Nursing Online: To Blog or Not To Blog?
Nurses who spend time on the Internet generally sooner rather than later happen across “the nursing blogosphere,” the nickname those of us in the sphere ascribe to that group of loosely networked and informally associated blogs written by nurses. There are no set criteria to join, except it helps to be a nurse or a nursing student. I’m not talking about the larger formal sites that contain blogs (such as this one)—I’m talking about a good old personal blog (from “Web log”). Traditionally, a blog containers longer-form posts, as distinguished from snippets posted to Twitter, Facebook, or Tumblr. Some blogs are based on a specific topic; others exist to allow the owner to express whatever interests her at the moment.
If you are a nurse or a nursing student, the list of reasons to have a blog is about as long as the reasons not to have one. The reasons to have one include the same reasons everyone else has:
- You have something to say.
- You don’t want to wait on “dead tree media” to say it.
- You enjoy writing.
- You enjoy the interaction that results from your own voice.
Blogs are a miraculous way to insta-publish thoughts and ideas. Bloggers can reach a huge audience in seconds, compared with the weeks to months required to get an idea from a brain into a print publication of any kind. The information is absolutely current, although not generally subjected to the rigorousness of fact-checking required by a print publication and therefore also less respected in general. Many bloggers build up a kind of personal brand and become huge hits: witness Jenny Lawson (The Bloggess; not a nurse blogger, but her dead-tree book has been on the NYT Best Sellers list for weeks) or Theresa Brown (a nurse blogger who writes online and off). It is entirely possible to make a living with a blog: provided you are good at it, consistently provide good information, and find a way to persuade people to pay for your content.
If you’re a nurse or nursing student, the reasons not to have a blog are different from reasons normal people have.
- You are bound by HIPAA (although this bugaboo is not as scary as it should be).
- Nurses are perceived by other nurses and the general public as trustworthy and needing to be unblemished, so posting as a known nurse about any controversial topic can result in professional image complaints.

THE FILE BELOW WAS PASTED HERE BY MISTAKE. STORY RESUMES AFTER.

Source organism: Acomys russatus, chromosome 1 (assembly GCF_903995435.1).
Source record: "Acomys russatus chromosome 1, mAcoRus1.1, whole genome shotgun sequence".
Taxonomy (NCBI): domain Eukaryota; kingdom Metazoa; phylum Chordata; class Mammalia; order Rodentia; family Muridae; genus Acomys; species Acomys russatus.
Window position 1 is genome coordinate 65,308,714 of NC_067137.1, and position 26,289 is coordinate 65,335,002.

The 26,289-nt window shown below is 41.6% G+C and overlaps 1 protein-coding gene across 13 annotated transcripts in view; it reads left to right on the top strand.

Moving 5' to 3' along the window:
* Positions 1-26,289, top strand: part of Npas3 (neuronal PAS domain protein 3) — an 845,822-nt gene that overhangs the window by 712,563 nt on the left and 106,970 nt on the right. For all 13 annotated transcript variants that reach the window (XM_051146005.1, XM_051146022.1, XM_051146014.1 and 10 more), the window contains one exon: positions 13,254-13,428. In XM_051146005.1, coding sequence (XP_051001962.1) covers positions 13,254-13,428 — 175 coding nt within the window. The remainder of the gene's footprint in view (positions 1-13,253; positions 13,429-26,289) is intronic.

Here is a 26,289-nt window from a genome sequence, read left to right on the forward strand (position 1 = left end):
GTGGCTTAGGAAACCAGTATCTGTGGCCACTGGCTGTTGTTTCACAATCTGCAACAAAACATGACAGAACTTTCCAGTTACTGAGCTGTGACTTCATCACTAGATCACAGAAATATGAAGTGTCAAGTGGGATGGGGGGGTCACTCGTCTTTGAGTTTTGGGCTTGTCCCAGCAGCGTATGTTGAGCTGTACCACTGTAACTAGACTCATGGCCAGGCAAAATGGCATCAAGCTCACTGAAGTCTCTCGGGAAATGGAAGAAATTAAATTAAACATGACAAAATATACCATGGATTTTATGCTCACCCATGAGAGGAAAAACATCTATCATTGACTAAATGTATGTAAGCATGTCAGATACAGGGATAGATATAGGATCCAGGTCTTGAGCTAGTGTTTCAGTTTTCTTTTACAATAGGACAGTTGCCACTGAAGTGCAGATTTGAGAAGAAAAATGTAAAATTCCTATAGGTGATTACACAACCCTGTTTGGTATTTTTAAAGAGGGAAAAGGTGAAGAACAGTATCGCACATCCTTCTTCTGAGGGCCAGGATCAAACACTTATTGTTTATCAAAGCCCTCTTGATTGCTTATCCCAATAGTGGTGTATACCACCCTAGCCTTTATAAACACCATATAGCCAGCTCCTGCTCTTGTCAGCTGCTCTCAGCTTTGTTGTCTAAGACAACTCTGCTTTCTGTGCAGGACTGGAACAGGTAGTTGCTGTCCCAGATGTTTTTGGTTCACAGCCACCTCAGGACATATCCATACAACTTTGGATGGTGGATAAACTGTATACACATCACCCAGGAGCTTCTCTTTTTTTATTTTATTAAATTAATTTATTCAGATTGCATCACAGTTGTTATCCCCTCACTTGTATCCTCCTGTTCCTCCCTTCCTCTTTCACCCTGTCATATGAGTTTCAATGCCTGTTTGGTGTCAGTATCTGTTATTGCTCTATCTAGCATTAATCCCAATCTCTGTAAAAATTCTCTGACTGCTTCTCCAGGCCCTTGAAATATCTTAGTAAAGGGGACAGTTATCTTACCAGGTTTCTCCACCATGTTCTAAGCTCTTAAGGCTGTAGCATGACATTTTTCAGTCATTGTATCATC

- Even if you totally make up a patient story, but it happens to resemble a patient someone knows, you’re in for it.
- If you write something that makes another nurse mad, you’re in for it. If you’re a student and you write something that makes your faculty mad, you’re doubly in for it.
I have had a personal blog for 6 years. I’ve been threatened with expulsion from nursing school twice because of it, made a fair number of online friends (some of whom I now know personally), learned a great deal about myself and my profession, and landed two paid writing jobs as a result of the unpaid blog. I have seen the great nurse bloggers fall and rise again as our employers navigate the waters of HIPAA and freedom of speech. I truly believe that on balance, although we are an opinionated, passionate bunch, nurse bloggers move the profession forward. I think I would actually prefer an opinionated, passionate nurse any day.
Are you a nurse or a nursing student? Someone will be interested in your life as one. Google how to start a blog. It is easy, and your blog can be up and running in 10 minutes—30 if you want to add some fancy widgets to the sidebar. Just do your homework and be ready to face the music if you post about anything other than kittens, puppies, and rainbows.
About MegenMegen Duffy, RN, BA, BSN, CEN, works in an ED at a community hospital in the Midwest. She serves as a local board member of the Kansas State Nurses Association and is a contributing editor to the American Journal of Nursing. Before her nursing career, she was a freelance medical editor and writer.
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